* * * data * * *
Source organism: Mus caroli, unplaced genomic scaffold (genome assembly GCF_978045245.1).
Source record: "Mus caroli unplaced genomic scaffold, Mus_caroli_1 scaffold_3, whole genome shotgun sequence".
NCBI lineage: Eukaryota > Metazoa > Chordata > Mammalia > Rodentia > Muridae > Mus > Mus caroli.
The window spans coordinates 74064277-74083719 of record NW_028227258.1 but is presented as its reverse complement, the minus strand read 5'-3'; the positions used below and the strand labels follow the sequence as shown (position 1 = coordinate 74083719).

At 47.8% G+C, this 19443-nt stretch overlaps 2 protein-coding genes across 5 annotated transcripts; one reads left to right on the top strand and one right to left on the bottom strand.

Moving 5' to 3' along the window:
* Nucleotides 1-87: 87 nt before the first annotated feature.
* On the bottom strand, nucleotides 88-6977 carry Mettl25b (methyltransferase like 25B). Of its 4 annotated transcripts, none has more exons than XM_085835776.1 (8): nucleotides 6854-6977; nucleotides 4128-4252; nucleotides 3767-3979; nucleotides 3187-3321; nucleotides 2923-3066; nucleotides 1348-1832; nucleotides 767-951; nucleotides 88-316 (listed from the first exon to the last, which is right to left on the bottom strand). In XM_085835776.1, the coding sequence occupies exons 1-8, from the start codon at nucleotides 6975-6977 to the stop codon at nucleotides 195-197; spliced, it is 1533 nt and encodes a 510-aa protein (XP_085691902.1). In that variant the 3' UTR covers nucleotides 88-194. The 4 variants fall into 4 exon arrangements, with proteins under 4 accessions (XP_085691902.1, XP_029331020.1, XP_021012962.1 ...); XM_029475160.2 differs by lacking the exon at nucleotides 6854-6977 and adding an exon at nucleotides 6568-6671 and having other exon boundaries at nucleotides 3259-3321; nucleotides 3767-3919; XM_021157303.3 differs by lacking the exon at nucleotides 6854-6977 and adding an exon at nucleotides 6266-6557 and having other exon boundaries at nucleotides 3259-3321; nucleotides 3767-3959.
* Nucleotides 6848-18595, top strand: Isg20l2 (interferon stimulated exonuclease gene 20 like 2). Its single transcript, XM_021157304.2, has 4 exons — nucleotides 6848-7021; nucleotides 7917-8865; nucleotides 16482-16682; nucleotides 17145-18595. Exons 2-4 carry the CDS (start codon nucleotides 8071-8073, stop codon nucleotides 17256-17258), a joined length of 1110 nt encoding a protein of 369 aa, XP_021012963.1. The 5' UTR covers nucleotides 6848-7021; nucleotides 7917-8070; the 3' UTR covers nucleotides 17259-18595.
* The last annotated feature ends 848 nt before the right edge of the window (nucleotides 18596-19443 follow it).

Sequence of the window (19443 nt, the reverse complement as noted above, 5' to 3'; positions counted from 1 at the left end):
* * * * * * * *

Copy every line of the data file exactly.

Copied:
Source organism: Mus caroli, unplaced genomic scaffold (genome assembly GCF_978045245.1).
Source record: "Mus caroli unplaced genomic scaffold, Mus_caroli_1 scaffold_3, whole genome shotgun sequence".
NCBI lineage: Eukaryota > Metazoa > Chordata > Mammalia > Rodentia > Muridae > Mus > Mus caroli.
The window spans coordinates 74064277-74083719 of record NW_028227258.1 but is presented as its reverse complement, the minus strand read 5'-3'; the positions used below and the strand labels follow the sequence as shown (position 1 = coordinate 74083719).

At 47.8% G+C, this 19443-nt stretch overlaps 2 protein-coding genes across 5 annotated transcripts; one reads left to right on the top strand and one right to left on the bottom strand.

Moving 5' to 3' along the window:
* Nucleotides 1-87: 87 nt before the first annotated feature.
* On the bottom strand, nucleotides 88-6977 carry Mettl25b (methyltransferase like 25B). Of its 4 annotated transcripts, none has more exons than XM_085835776.1 (8): nucleotides 6854-6977; nucleotides 4128-4252; nucleotides 3767-3979; nucleotides 3187-3321; nucleotides 2923-3066; nucleotides 1348-1832; nucleotides 767-951; nucleotides 88-316 (listed from the first exon to the last, which is right to left on the bottom strand). In XM_085835776.1, the coding sequence occupies exons 1-8, from the start codon at nucleotides 6975-6977 to the stop codon at nucleotides 195-197; spliced, it is 1533 nt and encodes a 510-aa protein (XP_085691902.1). In that variant the 3' UTR covers nucleotides 88-194. The 4 variants fall into 4 exon arrangements, with proteins under 4 accessions (XP_085691902.1, XP_029331020.1, XP_021012962.1 ...); XM_029475160.2 differs by lacking the exon at nucleotides 6854-6977 and adding an exon at nucleotides 6568-6671 and having other exon boundaries at nucleotides 3259-3321; nucleotides 3767-3919; XM_021157303.3 differs by lacking the exon at nucleotides 6854-6977 and adding an exon at nucleotides 6266-6557 and having other exon boundaries at nucleotides 3259-3321; nucleotides 3767-3959.
* Nucleotides 6848-18595, top strand: Isg20l2 (interferon stimulated exonuclease gene 20 like 2). Its single transcript, XM_021157304.2, has 4 exons — nucleotides 6848-7021; nucleotides 7917-8865; nucleotides 16482-16682; nucleotides 17145-18595. Exons 2-4 carry the CDS (start codon nucleotides 8071-8073, stop codon nucleotides 17256-17258), a joined length of 1110 nt encoding a protein of 369 aa, XP_021012963.1. The 5' UTR covers nucleotides 6848-7021; nucleotides 7917-8070; the 3' UTR covers nucleotides 17259-18595.
* The last annotated feature ends 848 nt before the right edge of the window (nucleotides 18596-19443 follow it).

Sequence of the window (19443 nt, the reverse complement as noted above, 5' to 3'; positions counted from 1 at the left end):